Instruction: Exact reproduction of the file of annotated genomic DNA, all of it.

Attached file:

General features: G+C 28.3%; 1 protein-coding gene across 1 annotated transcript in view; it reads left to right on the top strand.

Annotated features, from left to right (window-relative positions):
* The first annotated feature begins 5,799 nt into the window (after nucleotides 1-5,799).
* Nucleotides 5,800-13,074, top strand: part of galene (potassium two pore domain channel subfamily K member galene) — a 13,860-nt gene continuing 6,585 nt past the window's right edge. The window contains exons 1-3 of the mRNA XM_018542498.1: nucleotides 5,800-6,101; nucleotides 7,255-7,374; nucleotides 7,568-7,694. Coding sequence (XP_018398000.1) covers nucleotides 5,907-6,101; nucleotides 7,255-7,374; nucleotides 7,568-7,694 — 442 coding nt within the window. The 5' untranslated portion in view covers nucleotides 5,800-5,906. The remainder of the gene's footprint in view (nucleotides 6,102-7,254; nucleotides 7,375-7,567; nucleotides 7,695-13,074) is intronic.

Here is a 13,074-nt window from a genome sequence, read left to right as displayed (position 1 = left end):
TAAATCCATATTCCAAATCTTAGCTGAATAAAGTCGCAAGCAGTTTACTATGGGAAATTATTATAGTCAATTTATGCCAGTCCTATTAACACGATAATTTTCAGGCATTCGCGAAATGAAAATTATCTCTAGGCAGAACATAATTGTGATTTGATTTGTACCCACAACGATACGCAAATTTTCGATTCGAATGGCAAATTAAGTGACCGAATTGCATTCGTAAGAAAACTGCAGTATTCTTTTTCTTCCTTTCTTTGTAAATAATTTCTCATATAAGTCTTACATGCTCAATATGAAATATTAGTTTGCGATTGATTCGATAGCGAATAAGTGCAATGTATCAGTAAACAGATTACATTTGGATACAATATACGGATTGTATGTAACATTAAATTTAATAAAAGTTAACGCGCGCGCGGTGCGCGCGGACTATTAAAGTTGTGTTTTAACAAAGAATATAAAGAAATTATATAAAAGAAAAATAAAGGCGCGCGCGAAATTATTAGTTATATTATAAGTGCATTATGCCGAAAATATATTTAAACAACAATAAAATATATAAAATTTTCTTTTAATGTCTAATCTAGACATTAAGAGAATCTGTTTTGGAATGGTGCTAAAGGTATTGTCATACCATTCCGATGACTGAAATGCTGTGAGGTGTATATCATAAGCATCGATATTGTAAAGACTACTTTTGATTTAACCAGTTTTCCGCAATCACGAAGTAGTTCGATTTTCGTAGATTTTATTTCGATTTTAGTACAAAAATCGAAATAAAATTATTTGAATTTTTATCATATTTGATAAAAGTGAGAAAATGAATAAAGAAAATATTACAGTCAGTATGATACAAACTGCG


General features: G+C 28.3%; 1 protein-coding gene across 1 annotated transcript in view; it reads left to right on the top strand.

Annotated features, from left to right (window-relative positions):
* The first annotated feature begins 5,799 nt into the window (after nucleotides 1-5,799).
* Nucleotides 5,800-13,074, top strand: part of galene (potassium two pore domain channel subfamily K member galene) — a 13,860-nt gene continuing 6,585 nt past the window's right edge. The window contains exons 1-3 of the mRNA XM_018542498.1: nucleotides 5,800-6,101; nucleotides 7,255-7,374; nucleotides 7,568-7,694. Coding sequence (XP_018398000.1) covers nucleotides 5,907-6,101; nucleotides 7,255-7,374; nucleotides 7,568-7,694 — 442 coding nt within the window. The 5' untranslated portion in view covers nucleotides 5,800-5,906. The remainder of the gene's footprint in view (nucleotides 6,102-7,254; nucleotides 7,375-7,567; nucleotides 7,695-13,074) is intronic.

Here is a 13,074-nt window from a genome sequence, read left to right as displayed (position 1 = left end):
TAAATCCATATTCCAAATCTTAGCTGAATAAAGTCGCAAGCAGTTTACTATGGGAAATTATTATAGTCAATTTATGCCAGTCCTATTAACACGATAATTTTCAGGCATTCGCGAAATGAAAATTATCTCTAGGCAGAACATAATTGTGATTTGATTTGTACCCACAACGATACGCAAATTTTCGATTCGAATGGCAAATTAAGTGACCGAATTGCATTCGTAAGAAAACTGCAGTATTCTTTTTCTTCCTTTCTTTGTAAATAATTTCTCATATAAGTCTTACATGCTCAATATGAAATATTAGTTTGCGATTGATTCGATAGCGAATAAGTGCAATGTATCAGTAAACAGATTACATTTGGATACAATATACGGATTGTATGTAACATTAAATTTAATAAAAGTTAACGCGCGCGCGGTGCGCGCGGACTATTAAAGTTGTGTTTTAACAAAGAATATAAAGAAATTATATAAAAGAAAAATAAAGGCGCGCGCGAAATTATTAGTTATATTATAAGTGCATTATGCCGAAAATATATTTAAACAACAATAAAATATATAAAATTTTCTTTTAATGTCTAATCTAGACATTAAGAGAATCTGTTTTGGAATGGTGCTAAAGGTATTGTCATACCATTCCGATGACTGAAATGCTGTGAGGTGTATATCATAAGCATCGATATTGTAAAGACTACTTTTGATTTAACCAGTTTTCCGCAATCACGAAGTAGTTCGATTTTCGTAGATTTTATTTCGATTTTAGTACAAAAATCGAAATAAAATTATTTGAATTTTTATCATATTTGATAAAAGTGAGAAAATGAATAAAGAAAATATTACAGTCAGTATGATACAAACTGCG